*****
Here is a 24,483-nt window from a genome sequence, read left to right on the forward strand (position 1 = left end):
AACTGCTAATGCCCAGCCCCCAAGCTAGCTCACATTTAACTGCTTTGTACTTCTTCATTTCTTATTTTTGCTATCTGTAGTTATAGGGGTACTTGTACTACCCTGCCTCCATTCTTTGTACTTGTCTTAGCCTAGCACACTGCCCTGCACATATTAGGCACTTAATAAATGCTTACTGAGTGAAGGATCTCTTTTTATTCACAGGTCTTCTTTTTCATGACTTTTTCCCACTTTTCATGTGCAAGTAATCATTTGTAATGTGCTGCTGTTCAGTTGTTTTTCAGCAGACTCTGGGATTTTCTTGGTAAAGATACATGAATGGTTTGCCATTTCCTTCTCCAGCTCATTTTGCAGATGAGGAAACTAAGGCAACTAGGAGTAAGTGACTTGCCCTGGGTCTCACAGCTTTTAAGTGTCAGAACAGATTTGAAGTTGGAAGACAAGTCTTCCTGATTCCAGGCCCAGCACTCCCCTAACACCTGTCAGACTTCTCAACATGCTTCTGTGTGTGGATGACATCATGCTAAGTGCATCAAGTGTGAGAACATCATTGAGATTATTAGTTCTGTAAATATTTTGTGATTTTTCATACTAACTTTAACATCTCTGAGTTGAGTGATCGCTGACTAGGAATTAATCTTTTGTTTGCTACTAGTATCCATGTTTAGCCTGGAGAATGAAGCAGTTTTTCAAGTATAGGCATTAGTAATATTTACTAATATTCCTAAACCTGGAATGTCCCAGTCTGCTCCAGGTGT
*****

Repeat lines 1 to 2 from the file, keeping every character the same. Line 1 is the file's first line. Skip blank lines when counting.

Here is a 24,483-nt window from a genome sequence, read left to right on the forward strand (position 1 = left end):
AACTGCTAATGCCCAGCCCCCAAGCTAGCTCACATTTAACTGCTTTGTACTTCTTCATTTCTTATTTTTGCTATCTGTAGTTATAGGGGTACTTGTACTACCCTGCCTCCATTCTTTGTACTTGTCTTAGCCTAGCACACTGCCCTGCACATATTAGGCACTTAATAAATGCTTACTGAGTGAAGGATCTCTTTTTATTCACAGGTCTTCTTTTTCATGACTTTTTCCCACTTTTCATGTGCAAGTAATCATTTGTAATGTGCTGCTGTTCAGTTGTTTTTCAGCAGACTCTGGGATTTTCTTGGTAAAGATACATGAATGGTTTGCCATTTCCTTCTCCAGCTCATTTTGCAGATGAGGAAACTAAGGCAACTAGGAGTAAGTGACTTGCCCTGGGTCTCACAGCTTTTAAGTGTCAGAACAGATTTGAAGTTGGAAGACAAGTCTTCCTGATTCCAGGCCCAGCACTCCCCTAACACCTGTCAGACTTCTCAACATGCTTCTGTGTGTGGATGACATCATGCTAAGTGCATCAAGTGTGAGAACATCATTGAGATTATTAGTTCTGTAAATATTTTGTGATTTTTCATACTAACTTTAACATCTCTGAGTTGAGTGATCGCTGACTAGGAATTAATCTTTTGTTTGCTACTAGTATCCATGTTTAGCCTGGAGAATGAAGCAGTTTTTCAAGTATAGGCATTAGTAATATTTACTAATATTCCTAAACCTGGAATGTCCCAGTCTGCTCCAGGTGT